Delta Air Lines (January 14):
Delta has reported a net loss of -$12.385 billion (GAAP) for 2020, compared to a $4.767 billion profit for 2019. TThe pre-tax result ended at -$15.587 billion versus $6.198 billion in 2019. The adjusted loss is -$6.839 billion versus a $4.776 billion profit. This makes Delta the airline with the biggest losses.

Delta lost almost $30 billion in total revenues over the year, which dropped from $47.007 billion in 2019 to $17.095 billion in 2020. While other airlines partly compensated lost passenger revenues with higher cargo revenues, cargo performed weaker in all quarters compared to 2019.

With operations drastically reduced, operating expenses were also lower from $40.389 billion to $29.564 billion. Daily cash burn was down to $12 million in December compared to $24 million in September, but 90 percent lower than in March.

All quarters have been loss-making. Q1 started with a net loss of -$534 million, followed by -$5.717 billion in Q2, -$5.379 in Q3, and -$755 million in Q4. These results reflect the different stages of the crisis, with Q2 the lowest point and Q4 showing sustained recovery.

These net losses exclude special items and impairments that are directly related to the Covid-crisis. The adjusted pre-tax loss of -$9.0 billion for the full year excludes $6.6 billion in special items. A large part of these is coming from the retirement of 227 aircraft (McDonnell Douglas MD-88 and MD90, Boeing 767-300ER, 777-200), which reduced the fleet from thirteen to eleven types. Delta continues to reduce its fleet and will have retired some 400 aircraft through 2025. It will take delivery of new aircraft, but by deferring purchase commitments have reduced by $2.0 billion last year, increasing to $5.0 billion through 2022.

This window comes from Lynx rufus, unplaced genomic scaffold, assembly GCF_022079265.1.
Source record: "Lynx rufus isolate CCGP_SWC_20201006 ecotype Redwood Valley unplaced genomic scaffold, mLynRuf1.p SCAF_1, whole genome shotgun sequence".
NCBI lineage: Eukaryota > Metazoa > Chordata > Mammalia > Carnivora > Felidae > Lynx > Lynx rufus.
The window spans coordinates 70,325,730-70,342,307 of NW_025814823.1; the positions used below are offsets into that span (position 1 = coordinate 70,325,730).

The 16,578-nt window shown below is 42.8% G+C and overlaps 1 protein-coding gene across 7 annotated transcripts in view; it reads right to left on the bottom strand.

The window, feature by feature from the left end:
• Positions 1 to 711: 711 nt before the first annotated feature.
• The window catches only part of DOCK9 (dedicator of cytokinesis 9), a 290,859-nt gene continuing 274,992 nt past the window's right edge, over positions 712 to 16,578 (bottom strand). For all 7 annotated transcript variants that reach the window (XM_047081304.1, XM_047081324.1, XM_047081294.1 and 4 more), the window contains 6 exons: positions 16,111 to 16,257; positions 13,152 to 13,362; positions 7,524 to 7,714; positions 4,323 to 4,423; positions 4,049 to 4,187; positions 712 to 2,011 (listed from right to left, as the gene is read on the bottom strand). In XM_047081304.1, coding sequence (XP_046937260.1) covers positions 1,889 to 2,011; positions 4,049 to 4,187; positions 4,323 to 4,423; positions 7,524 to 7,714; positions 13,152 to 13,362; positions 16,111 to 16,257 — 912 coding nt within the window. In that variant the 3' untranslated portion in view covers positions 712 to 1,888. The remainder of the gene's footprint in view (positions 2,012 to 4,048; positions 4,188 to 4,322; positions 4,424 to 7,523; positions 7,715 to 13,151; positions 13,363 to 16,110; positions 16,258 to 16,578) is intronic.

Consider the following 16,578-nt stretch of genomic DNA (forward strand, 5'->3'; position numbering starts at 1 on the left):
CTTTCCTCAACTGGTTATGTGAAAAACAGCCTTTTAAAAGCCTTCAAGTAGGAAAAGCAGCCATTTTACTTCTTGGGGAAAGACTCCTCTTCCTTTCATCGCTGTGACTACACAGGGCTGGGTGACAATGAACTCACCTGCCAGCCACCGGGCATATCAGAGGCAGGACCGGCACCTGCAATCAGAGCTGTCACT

In 2020, over 18,000 or 20 percent of Delta staff voluntarily left the airline. More involuntary furloughs were avoided thanks to voluntary programs that include early retirements, unpaid leave, job sharing, and other initiatives. The airline received $5.6 billion in payroll support through the CARES-act, of which $4.0 billion in funds and $1.6 billion in low-interest rate loans.

Delta completed more than $25 billion in financing restructuring, which includes $9.0 billion of the SkyMiles loyalty program. At the end of December, the airline had $16.7 billion in liquidity available against $29.2 billion in net debt. Another $9-10 billion is available in unencumbered assets, mostly aircraft.

CEO Ed Bastian is optimistic 2021 will see a turning point in which air travel will recover, but that will take until Q2. For Q1, scheduled capacity will be down by 35 percent. He expects Delta to come out of the crisis leaner and more nimble and return to revenue growth, profitability, and positive free cash flow.